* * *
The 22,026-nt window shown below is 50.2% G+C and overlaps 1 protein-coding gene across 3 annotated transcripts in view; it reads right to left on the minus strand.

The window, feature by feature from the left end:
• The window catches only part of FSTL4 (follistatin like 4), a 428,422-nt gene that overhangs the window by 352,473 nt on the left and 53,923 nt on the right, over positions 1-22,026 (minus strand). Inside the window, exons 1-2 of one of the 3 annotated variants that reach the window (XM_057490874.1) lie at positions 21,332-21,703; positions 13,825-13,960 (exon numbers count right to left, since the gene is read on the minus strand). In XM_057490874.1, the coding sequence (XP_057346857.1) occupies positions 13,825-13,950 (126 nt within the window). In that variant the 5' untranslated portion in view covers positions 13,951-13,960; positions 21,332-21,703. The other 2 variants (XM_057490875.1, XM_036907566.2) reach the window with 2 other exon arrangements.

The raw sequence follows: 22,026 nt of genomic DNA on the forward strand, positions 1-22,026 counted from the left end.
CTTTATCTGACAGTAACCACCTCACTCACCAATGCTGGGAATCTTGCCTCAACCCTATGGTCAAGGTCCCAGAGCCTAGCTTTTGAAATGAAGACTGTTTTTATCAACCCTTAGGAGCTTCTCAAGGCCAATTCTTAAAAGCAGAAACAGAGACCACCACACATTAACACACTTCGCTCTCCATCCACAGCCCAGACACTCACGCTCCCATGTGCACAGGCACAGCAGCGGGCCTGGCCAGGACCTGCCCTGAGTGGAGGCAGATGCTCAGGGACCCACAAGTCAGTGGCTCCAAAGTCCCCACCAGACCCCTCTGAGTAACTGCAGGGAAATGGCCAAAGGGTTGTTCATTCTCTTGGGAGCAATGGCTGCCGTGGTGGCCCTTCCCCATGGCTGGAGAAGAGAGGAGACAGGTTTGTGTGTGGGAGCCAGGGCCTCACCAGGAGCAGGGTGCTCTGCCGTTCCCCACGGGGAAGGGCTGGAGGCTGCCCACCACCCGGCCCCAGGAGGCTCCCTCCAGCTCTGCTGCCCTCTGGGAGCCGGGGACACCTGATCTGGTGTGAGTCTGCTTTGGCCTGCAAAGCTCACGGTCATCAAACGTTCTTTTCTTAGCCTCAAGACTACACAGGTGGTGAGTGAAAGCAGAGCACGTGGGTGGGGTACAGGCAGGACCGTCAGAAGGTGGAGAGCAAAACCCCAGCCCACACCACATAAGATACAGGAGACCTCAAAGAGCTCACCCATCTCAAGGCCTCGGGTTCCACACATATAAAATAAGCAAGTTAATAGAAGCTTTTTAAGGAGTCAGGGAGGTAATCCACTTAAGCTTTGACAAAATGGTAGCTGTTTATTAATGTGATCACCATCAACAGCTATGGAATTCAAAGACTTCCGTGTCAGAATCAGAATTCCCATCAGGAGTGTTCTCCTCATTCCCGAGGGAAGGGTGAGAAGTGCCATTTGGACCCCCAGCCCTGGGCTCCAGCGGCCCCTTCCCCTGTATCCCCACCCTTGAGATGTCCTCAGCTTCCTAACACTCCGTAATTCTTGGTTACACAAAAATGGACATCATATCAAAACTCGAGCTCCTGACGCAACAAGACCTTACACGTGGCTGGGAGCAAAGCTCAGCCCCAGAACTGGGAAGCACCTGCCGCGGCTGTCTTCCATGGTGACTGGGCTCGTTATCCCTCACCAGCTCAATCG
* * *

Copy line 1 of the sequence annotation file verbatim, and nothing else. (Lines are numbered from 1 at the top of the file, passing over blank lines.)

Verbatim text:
The 22,026-nt window shown below is 50.2% G+C and overlaps 1 protein-coding gene across 3 annotated transcripts in view; it reads right to left on the minus strand.